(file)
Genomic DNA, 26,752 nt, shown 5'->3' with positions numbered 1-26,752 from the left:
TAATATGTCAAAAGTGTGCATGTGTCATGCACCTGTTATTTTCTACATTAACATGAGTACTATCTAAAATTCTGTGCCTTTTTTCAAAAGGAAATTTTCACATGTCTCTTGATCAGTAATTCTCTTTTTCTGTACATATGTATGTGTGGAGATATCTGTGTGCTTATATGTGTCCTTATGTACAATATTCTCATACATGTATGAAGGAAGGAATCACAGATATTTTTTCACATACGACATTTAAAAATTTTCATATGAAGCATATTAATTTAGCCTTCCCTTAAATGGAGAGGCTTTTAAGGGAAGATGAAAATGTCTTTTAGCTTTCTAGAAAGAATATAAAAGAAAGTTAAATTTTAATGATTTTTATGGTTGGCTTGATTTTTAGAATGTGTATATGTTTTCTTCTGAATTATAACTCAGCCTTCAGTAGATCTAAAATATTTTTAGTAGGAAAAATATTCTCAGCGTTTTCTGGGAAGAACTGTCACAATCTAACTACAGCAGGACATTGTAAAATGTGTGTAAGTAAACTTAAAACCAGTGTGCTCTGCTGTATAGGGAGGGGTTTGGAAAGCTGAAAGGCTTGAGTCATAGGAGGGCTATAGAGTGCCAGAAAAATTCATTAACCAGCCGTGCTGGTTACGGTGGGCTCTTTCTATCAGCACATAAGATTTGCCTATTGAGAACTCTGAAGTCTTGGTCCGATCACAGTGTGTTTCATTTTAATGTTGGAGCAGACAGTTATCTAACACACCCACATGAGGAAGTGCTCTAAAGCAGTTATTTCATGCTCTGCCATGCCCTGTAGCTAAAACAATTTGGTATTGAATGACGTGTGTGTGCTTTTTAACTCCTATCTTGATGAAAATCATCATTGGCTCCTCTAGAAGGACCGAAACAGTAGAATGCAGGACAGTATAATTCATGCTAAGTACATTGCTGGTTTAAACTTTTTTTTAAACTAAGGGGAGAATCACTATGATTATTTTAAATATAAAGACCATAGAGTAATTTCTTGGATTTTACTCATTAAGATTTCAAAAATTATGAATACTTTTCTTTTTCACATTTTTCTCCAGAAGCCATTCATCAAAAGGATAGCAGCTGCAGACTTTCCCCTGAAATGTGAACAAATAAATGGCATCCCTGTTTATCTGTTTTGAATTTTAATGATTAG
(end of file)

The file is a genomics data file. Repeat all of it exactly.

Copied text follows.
Genomic DNA, 26,752 nt, shown 5'->3' with positions numbered 1-26,752 from the left:
TAATATGTCAAAAGTGTGCATGTGTCATGCACCTGTTATTTTCTACATTAACATGAGTACTATCTAAAATTCTGTGCCTTTTTTCAAAAGGAAATTTTCACATGTCTCTTGATCAGTAATTCTCTTTTTCTGTACATATGTATGTGTGGAGATATCTGTGTGCTTATATGTGTCCTTATGTACAATATTCTCATACATGTATGAAGGAAGGAATCACAGATATTTTTTCACATACGACATTTAAAAATTTTCATATGAAGCATATTAATTTAGCCTTCCCTTAAATGGAGAGGCTTTTAAGGGAAGATGAAAATGTCTTTTAGCTTTCTAGAAAGAATATAAAAGAAAGTTAAATTTTAATGATTTTTATGGTTGGCTTGATTTTTAGAATGTGTATATGTTTTCTTCTGAATTATAACTCAGCCTTCAGTAGATCTAAAATATTTTTAGTAGGAAAAATATTCTCAGCGTTTTCTGGGAAGAACTGTCACAATCTAACTACAGCAGGACATTGTAAAATGTGTGTAAGTAAACTTAAAACCAGTGTGCTCTGCTGTATAGGGAGGGGTTTGGAAAGCTGAAAGGCTTGAGTCATAGGAGGGCTATAGAGTGCCAGAAAAATTCATTAACCAGCCGTGCTGGTTACGGTGGGCTCTTTCTATCAGCACATAAGATTTGCCTATTGAGAACTCTGAAGTCTTGGTCCGATCACAGTGTGTTTCATTTTAATGTTGGAGCAGACAGTTATCTAACACACCCACATGAGGAAGTGCTCTAAAGCAGTTATTTCATGCTCTGCCATGCCCTGTAGCTAAAACAATTTGGTATTGAATGACGTGTGTGTGCTTTTTAACTCCTATCTTGATGAAAATCATCATTGGCTCCTCTAGAAGGACCGAAACAGTAGAATGCAGGACAGTATAATTCATGCTAAGTACATTGCTGGTTTAAACTTTTTTTTAAACTAAGGGGAGAATCACTATGATTATTTTAAATATAAAGACCATAGAGTAATTTCTTGGATTTTACTCATTAAGATTTCAAAAATTATGAATACTTTTCTTTTTCACATTTTTCTCCAGAAGCCATTCATCAAAAGGATAGCAGCTGCAGACTTTCCCCTGAAATGTGAACAAATAAATGGCATCCCTGTTTATCTGTTTTGAATTTTAATGATTAG